Rating: 4 stars
It has been a while since I read any Australian literature, but Shirley Barrett’s Rush Oh! caught my eye when it appeared on the long list for this year’s Bailey’s prize. I reserved it at my local library, and my turn to read it came around a couple of weeks ago.
During my teenage years (we’re talking 1980s), I had a mild obsession with Australia. My schoolfriend Jeanne Gill emigrated with her family to Perth in Western Australia and wrote letters about what her new life was like. Neighbours was shown on the BBC, and Helen Daniels’ painting trip to the Bungle Bungles intrigued me. There was also Allan Border’s Aussie test match side with Dean Jones, Mike Valletta and Merv ‘The Swerve’ Hughes. More cultural delights were the mini series Bodyline and the drama series The Sullivans. And then I discovered Peter Carey’s novels and films with a very particular aesthetic, such as Walkabout and Picnic At Hanging Rock.
Barrett’s book isn’t quite of the same ilk as Carey’s nightmarish visions of life, but it’s one of the best books I’ve read this six months.
Rush Oh! is set in a town called Eden. I couldn’t get my imagination to fix on geography or clothing in an Edwardian fishing town across the other side of the planet. I could imagine an Edwardian fishing town in Britain and its inhabitants but didn’t want to presume Edwardian Australians looked the same. They did. I checked.
My mild teenage obsession with Australia left me with a basic knowledge of Australian geography, but I’d never heard of Eden before, so had to look it up. Turns out it’s the most southerly town of New South Wales and was once in the running for capital of Australia, losing out to Canberra. In investigating the town, I discovered that George Davidson who features in Barrett’s book really existed, as did Old Tom and the other orcas.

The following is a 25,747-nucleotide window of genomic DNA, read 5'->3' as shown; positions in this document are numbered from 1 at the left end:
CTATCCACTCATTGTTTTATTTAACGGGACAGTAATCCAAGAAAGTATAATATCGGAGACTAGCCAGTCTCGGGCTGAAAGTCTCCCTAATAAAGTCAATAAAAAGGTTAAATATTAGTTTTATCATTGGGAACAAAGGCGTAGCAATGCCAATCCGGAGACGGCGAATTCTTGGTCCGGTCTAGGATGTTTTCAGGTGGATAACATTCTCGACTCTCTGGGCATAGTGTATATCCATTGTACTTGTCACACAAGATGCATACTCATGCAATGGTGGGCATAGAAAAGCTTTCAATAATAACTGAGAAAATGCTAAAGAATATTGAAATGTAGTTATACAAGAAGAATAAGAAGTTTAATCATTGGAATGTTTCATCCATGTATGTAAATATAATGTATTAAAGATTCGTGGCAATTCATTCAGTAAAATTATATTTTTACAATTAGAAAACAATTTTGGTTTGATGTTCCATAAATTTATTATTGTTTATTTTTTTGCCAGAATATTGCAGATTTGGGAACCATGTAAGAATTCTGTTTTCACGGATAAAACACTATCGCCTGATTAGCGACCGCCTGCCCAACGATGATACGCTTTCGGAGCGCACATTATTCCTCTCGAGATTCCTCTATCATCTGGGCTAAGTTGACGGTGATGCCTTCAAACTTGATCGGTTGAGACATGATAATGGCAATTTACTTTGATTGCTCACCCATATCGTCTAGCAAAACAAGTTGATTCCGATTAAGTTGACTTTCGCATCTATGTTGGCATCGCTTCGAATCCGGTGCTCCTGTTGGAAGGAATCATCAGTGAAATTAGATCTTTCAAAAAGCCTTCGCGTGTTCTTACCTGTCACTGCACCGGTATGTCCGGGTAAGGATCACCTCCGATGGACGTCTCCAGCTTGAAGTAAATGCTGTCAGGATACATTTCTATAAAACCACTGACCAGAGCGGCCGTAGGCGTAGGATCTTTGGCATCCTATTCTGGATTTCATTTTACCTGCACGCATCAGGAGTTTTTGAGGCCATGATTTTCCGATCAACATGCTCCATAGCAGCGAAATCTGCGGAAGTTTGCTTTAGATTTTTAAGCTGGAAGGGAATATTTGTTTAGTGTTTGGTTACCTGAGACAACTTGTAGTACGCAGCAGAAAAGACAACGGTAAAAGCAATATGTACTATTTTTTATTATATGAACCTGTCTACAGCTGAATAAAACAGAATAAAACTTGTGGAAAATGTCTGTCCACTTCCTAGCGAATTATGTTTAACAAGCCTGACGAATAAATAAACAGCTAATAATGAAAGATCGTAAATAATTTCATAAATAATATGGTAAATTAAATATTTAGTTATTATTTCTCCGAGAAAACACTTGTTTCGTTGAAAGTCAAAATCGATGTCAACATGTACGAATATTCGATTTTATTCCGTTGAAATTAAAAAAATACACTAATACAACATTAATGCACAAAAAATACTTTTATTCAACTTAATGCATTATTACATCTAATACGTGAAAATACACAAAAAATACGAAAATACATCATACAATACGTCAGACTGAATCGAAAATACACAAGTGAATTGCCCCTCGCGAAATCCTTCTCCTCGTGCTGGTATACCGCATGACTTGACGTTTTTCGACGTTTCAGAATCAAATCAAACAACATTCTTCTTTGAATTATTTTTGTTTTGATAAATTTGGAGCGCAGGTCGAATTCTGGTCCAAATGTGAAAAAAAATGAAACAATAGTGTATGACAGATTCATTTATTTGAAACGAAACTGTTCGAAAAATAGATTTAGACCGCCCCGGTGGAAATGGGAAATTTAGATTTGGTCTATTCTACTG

Set up with my background information, then, I plunged into the world of a whaling family.
The book is a joy. Narrator Mary Davidson is lacking in affectation, a straightforward young woman with dreams of being a painter, who yet knows her own short comings. The story is peppered with her sketches (they’re actually done by an illustrator called Matt Canning). I like books with random illustrations. The whalers are all salty types, but not without compassion. I found it easy to visualise them, and I heard their voices easily, too.
Barrett used to be (possibly still is) a screenwriter and director, and the vividness of her prose must stem from that. There is a wryness in the phrasing. It’s a funny book without being cartoonish.
Barrett breathes a fictional life into her historical characters and I felt as though I was there with them, living on the east coast of Australia, dependent on luck to get by. The descriptions of the whale chases were exciting. The vignettes that showed the whalers’ lives made me think of the hardships of the men on the gold trail in the US. That weird camaraderie that comes more from necessity than actual liking. At times it felt so far removed from the civilised way of life I imagine Edwardians living that the story could have been set 50 years earlier.